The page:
We have seen twelve judges now, each selected or chosen by God to deliver His people from the hands of those who oppress the Israelites. This is a dark period in Israel’s history, and it will get darker still as we move on in the Old Testament. The judges have come from different tribes, different parts of the promised land and have fought off different enemies and oppressors. Some judges have judged for only a short time and others for many years. But there are some common things as well. All the narratives about the judges begin with a reminder that God’s chosen people are being disobedient. They have done evil on the sight of the Lord. God has raised up oppressors to discipline them and eventually they cry out to the Lord asking for someone to rescue them. The exception there is the Israelites living in the time just prior to Samson. They did not cry out for help. They didn’t even seem to mind they were being oppressed by the Philistines. In fact, they hardly seemed to notice or care.
This leads us to another common theme. There was apathy on the part of the Israelites. It was much easier to worship the gods that they lived among than it was to worship the Lord. Never mind He was the one who had given them the land in the first place. But the fact that Joshua had to ask them to put away their foreign gods so they could make a covenant with the one true living God, spoke volumes about the Israelites hearts. The people were willing to worship the Lord as long as someone held their hand while doing so. This was part of the role of the judges. They came as military leaders and judges who settled disputes among the people. But they were also called to lead the people back to worshiping the Lord.
There are several instances in the Book of Judges where God brings women to the forefront. We see first Deborah, who is a prophetess. She is called to lead when there are no men willing or able to lead. Even when she gives her military commander Barak a direct command from the Lord he is not up to the task of leading alone. He will only lead if Deborah goes along. This brings us to another woman God uses and that is Jael, a pagan woman. It is this pagan woman who wraps Sisera up like a baby and feeds him milk. She is the one who defeats Sisera, handing Israel a military victory. All it took was a tent peg and a hammer. Finally, we see the wife of Manoah, mother of Samson. She alone is nameless, one more indication of her lack of value because she is barren. Not only did women live in a severely patriarchal society, but they also had little value. They were considered possessions, part of the spoils of war. Their value increased if they bore children, particularly male children but Manoah’s wife was nameless…and barren.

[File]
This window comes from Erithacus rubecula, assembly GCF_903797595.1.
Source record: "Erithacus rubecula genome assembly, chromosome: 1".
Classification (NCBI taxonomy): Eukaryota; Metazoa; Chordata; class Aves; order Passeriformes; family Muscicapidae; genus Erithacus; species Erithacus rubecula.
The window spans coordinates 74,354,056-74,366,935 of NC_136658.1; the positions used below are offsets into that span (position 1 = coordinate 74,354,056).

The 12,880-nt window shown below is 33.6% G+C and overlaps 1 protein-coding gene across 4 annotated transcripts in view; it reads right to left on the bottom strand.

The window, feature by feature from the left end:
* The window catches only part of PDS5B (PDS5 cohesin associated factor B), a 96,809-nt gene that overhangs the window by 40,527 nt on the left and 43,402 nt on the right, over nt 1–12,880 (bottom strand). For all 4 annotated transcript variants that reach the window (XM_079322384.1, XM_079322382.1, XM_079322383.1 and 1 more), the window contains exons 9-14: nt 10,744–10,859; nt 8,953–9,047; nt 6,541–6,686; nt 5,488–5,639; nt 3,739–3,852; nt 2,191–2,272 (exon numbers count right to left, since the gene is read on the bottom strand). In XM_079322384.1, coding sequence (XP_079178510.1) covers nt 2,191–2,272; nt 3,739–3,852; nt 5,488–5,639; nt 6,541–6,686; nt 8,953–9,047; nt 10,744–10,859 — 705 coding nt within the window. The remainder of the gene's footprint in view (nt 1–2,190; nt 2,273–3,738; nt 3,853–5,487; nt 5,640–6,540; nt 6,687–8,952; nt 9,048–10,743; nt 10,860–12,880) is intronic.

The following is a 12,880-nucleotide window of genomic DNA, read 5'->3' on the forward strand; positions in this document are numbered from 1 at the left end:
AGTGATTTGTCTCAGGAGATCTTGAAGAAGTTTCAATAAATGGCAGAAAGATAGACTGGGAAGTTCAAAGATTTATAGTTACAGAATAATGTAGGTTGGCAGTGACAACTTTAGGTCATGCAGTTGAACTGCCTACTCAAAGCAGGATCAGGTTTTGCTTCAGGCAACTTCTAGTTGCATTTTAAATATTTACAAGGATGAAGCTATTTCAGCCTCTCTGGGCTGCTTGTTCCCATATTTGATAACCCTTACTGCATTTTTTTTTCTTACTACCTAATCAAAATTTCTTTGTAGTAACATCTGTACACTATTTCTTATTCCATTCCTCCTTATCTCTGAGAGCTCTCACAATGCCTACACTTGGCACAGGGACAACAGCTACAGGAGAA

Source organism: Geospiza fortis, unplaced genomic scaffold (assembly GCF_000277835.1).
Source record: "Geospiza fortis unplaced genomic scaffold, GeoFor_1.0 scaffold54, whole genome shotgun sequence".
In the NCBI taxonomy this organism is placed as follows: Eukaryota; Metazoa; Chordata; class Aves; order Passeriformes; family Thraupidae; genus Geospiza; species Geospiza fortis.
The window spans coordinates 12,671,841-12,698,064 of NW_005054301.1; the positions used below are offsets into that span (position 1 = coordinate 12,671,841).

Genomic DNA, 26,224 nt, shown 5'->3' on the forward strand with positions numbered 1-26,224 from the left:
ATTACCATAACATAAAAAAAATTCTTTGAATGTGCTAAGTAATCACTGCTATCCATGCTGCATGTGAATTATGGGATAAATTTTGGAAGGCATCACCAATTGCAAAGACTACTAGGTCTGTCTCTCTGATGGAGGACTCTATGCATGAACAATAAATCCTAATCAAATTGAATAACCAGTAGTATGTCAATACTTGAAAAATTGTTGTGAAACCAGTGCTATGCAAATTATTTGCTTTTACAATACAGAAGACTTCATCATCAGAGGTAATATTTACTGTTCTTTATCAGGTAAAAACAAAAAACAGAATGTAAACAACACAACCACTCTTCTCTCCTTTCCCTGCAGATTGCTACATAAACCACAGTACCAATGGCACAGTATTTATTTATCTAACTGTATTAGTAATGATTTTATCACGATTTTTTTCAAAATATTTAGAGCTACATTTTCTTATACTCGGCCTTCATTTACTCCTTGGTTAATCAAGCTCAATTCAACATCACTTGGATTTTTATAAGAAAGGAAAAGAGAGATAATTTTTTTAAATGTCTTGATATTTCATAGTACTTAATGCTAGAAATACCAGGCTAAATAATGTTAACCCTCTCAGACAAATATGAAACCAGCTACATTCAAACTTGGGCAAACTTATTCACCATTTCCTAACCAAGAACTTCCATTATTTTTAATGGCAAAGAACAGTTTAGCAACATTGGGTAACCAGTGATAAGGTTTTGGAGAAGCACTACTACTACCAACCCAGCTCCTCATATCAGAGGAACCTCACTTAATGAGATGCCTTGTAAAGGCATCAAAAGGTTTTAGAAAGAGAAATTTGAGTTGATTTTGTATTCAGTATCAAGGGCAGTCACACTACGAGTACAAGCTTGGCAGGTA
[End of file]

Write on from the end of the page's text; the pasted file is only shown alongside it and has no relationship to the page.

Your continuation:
There is a lot of killing and bloodshed in the Book of Judges. Tens of thousands of people died in the name of claiming land. Land was power…still is. We have just left the Book of Joshua where whole cities and towns were destroyed so that the land would be cleared for the Israelites to move in. Pagans were killed so they would not influence the Israelites with their gods. But Israel proved quite adept at finding foreign gods and idols to worship and many brought them into the promised land with them. God knew it. Moses knew it. Joshua did as well. But God had made a promise to Abraham about this land and God always keeps His promises. Because of that, the Israelites were given the land…theirs to keep as long as they were being obedient to the Lord and His commands and laws.
Some of the judges were like us. They had doubts, questions, fears. They wondered aloud why God had chosen them. What could God have possibly seen that would make Him come calling on one of us?! Does any of that sound familiar? We may have the faith of Othniel or the courage of Deborah. But many of us also have the questions and wonderings of Gideon. We may even know people who resemble Abimelech. Many of us have strayed at one time or another. We have all sinned and fallen short. And all of us know Jesus who has made a way for us to return to the Lord after we stray. The judges were part of the plan for the people in the Old Testament. They were called to lead the people back to the Lord. Some were way more successful than others.
We have also seen rash promises. Think Jephthah and his daughter. It seems that with each passing judge it is more difficult and takes longer for the judges to bring God’s people back to Him. It is as if the fabric of society continues to unravel and fray, moving God’s people farther and farther away from Him. Eventually the people will have no regard for judges who are seen as religious. They will want a human king like everybody else has. God will grant them that wish, and then watch as His people move farther and farther into the black hole of their sin and depravity.
This is not all cheery and festive. This is where God’s people were at in their history with Him. It is a dark place, and it will get so dark the prophet Isaiah will eventually say “The people who have walked in darkness have seen a great light. Those who dwelt in the land of deep darkness, on them has light shined.” There will be another judge/deliverer later. You know Him. His name is Jesus.
In His Grip
Pastor Matt W